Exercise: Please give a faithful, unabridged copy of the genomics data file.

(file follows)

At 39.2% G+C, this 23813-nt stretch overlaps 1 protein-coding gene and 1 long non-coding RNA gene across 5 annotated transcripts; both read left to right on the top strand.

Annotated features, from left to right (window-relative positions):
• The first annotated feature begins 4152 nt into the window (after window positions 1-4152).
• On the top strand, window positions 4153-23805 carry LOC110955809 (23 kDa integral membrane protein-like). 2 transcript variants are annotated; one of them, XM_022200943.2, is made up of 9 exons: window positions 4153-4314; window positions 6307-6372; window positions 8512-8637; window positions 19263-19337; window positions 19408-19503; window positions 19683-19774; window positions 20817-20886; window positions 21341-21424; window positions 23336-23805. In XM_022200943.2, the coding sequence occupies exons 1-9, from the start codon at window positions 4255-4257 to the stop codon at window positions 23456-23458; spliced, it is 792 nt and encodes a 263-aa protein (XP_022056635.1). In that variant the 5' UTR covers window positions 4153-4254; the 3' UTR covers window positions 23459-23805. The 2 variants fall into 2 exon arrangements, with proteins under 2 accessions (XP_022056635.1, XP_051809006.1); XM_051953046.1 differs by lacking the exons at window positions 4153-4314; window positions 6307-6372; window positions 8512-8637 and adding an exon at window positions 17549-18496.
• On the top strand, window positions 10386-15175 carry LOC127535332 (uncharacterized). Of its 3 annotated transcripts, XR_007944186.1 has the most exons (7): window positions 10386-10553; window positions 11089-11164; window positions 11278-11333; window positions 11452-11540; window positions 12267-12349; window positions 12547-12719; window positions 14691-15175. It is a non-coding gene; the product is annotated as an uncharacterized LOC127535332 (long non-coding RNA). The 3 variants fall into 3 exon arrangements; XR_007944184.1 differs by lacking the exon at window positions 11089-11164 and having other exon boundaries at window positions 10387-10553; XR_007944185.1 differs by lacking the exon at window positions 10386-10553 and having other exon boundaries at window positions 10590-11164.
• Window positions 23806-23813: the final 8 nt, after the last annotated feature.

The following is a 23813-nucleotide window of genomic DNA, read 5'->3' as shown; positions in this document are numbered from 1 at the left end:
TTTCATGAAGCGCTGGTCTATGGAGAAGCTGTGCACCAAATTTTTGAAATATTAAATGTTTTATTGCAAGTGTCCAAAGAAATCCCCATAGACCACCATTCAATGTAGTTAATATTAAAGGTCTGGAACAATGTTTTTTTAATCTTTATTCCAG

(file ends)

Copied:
At 39.2% G+C, this 23813-nt stretch overlaps 1 protein-coding gene and 1 long non-coding RNA gene across 5 annotated transcripts; both read left to right on the top strand.

Annotated features, from left to right (window-relative positions):
• The first annotated feature begins 4152 nt into the window (after window positions 1-4152).
• On the top strand, window positions 4153-23805 carry LOC110955809 (23 kDa integral membrane protein-like). 2 transcript variants are annotated; one of them, XM_022200943.2, is made up of 9 exons: window positions 4153-4314; window positions 6307-6372; window positions 8512-8637; window positions 19263-19337; window positions 19408-19503; window positions 19683-19774; window positions 20817-20886; window positions 21341-21424; window positions 23336-23805. In XM_022200943.2, the coding sequence occupies exons 1-9, from the start codon at window positions 4255-4257 to the stop codon at window positions 23456-23458; spliced, it is 792 nt and encodes a 263-aa protein (XP_022056635.1). In that variant the 5' UTR covers window positions 4153-4254; the 3' UTR covers window positions 23459-23805. The 2 variants fall into 2 exon arrangements, with proteins under 2 accessions (XP_022056635.1, XP_051809006.1); XM_051953046.1 differs by lacking the exons at window positions 4153-4314; window positions 6307-6372; window positions 8512-8637 and adding an exon at window positions 17549-18496.
• On the top strand, window positions 10386-15175 carry LOC127535332 (uncharacterized). Of its 3 annotated transcripts, XR_007944186.1 has the most exons (7): window positions 10386-10553; window positions 11089-11164; window positions 11278-11333; window positions 11452-11540; window positions 12267-12349; window positions 12547-12719; window positions 14691-15175. It is a non-coding gene; the product is annotated as an uncharacterized LOC127535332 (long non-coding RNA). The 3 variants fall into 3 exon arrangements; XR_007944184.1 differs by lacking the exon at window positions 11089-11164 and having other exon boundaries at window positions 10387-10553; XR_007944185.1 differs by lacking the exon at window positions 10386-10553 and having other exon boundaries at window positions 10590-11164.
• Window positions 23806-23813: the final 8 nt, after the last annotated feature.

The following is a 23813-nucleotide window of genomic DNA, read 5'->3' as shown; positions in this document are numbered from 1 at the left end:
TTTCATGAAGCGCTGGTCTATGGAGAAGCTGTGCACCAAATTTTTGAAATATTAAATGTTTTATTGCAAGTGTCCAAAGAAATCCCCATAGACCACCATTCAATGTAGTTAATATTAAAGGTCTGGAACAATGTTTTTTTAATCTTTATTCCAG